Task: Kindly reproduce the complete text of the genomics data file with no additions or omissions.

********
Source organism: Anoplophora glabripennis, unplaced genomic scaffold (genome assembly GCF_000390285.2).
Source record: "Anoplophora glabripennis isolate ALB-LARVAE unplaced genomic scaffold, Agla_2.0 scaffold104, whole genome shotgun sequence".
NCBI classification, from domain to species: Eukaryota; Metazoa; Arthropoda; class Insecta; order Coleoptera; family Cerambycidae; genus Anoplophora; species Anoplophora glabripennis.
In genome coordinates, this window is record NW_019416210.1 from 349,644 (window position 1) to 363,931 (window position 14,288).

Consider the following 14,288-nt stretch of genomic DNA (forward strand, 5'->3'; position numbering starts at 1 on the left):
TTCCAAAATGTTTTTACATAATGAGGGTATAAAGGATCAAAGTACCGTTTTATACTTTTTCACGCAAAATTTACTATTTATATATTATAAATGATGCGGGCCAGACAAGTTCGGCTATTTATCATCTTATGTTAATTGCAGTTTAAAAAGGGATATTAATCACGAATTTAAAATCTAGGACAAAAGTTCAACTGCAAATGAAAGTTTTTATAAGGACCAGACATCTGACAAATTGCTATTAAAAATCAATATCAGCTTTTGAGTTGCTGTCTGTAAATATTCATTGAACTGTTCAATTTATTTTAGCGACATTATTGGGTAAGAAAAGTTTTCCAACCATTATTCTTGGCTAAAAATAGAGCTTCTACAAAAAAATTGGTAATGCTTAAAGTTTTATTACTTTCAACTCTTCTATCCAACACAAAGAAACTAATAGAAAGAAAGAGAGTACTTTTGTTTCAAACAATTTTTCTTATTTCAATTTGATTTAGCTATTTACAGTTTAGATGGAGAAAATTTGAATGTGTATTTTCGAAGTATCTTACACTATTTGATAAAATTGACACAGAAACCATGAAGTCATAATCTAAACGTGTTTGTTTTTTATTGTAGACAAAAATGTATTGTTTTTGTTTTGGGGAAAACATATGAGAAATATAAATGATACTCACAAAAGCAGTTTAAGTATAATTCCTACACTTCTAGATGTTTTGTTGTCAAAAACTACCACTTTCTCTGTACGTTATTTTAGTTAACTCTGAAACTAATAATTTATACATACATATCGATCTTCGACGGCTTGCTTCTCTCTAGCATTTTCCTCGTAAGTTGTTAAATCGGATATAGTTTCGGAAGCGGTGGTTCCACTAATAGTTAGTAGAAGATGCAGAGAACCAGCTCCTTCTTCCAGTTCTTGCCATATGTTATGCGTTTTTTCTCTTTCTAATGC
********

Source organism: Anoplophora glabripennis, unplaced genomic scaffold (genome assembly GCF_000390285.2).
Source record: "Anoplophora glabripennis isolate ALB-LARVAE unplaced genomic scaffold, Agla_2.0 scaffold104, whole genome shotgun sequence".
NCBI classification, from domain to species: Eukaryota; Metazoa; Arthropoda; class Insecta; order Coleoptera; family Cerambycidae; genus Anoplophora; species Anoplophora glabripennis.
In genome coordinates, this window is record NW_019416210.1 from 349,644 (window position 1) to 363,931 (window position 14,288).

Consider the following 14,288-nt stretch of genomic DNA (forward strand, 5'->3'; position numbering starts at 1 on the left):
TTCCAAAATGTTTTTACATAATGAGGGTATAAAGGATCAAAGTACCGTTTTATACTTTTTCACGCAAAATTTACTATTTATATATTATAAATGATGCGGGCCAGACAAGTTCGGCTATTTATCATCTTATGTTAATTGCAGTTTAAAAAGGGATATTAATCACGAATTTAAAATCTAGGACAAAAGTTCAACTGCAAATGAAAGTTTTTATAAGGACCAGACATCTGACAAATTGCTATTAAAAATCAATATCAGCTTTTGAGTTGCTGTCTGTAAATATTCATTGAACTGTTCAATTTATTTTAGCGACATTATTGGGTAAGAAAAGTTTTCCAACCATTATTCTTGGCTAAAAATAGAGCTTCTACAAAAAAATTGGTAATGCTTAAAGTTTTATTACTTTCAACTCTTCTATCCAACACAAAGAAACTAATAGAAAGAAAGAGAGTACTTTTGTTTCAAACAATTTTTCTTATTTCAATTTGATTTAGCTATTTACAGTTTAGATGGAGAAAATTTGAATGTGTATTTTCGAAGTATCTTACACTATTTGATAAAATTGACACAGAAACCATGAAGTCATAATCTAAACGTGTTTGTTTTTTATTGTAGACAAAAATGTATTGTTTTTGTTTTGGGGAAAACATATGAGAAATATAAATGATACTCACAAAAGCAGTTTAAGTATAATTCCTACACTTCTAGATGTTTTGTTGTCAAAAACTACCACTTTCTCTGTACGTTATTTTAGTTAACTCTGAAACTAATAATTTATACATACATATCGATCTTCGACGGCTTGCTTCTCTCTAGCATTTTCCTCGTAAGTTGTTAAATCGGATATAGTTTCGGAAGCGGTGGTTCCACTAATAGTTAGTAGAAGATGCAGAGAACCAGCTCCTTCTTCCAGTTCTTGCCATATGTTATGCGTTTTTTCTCTTTCTAATGC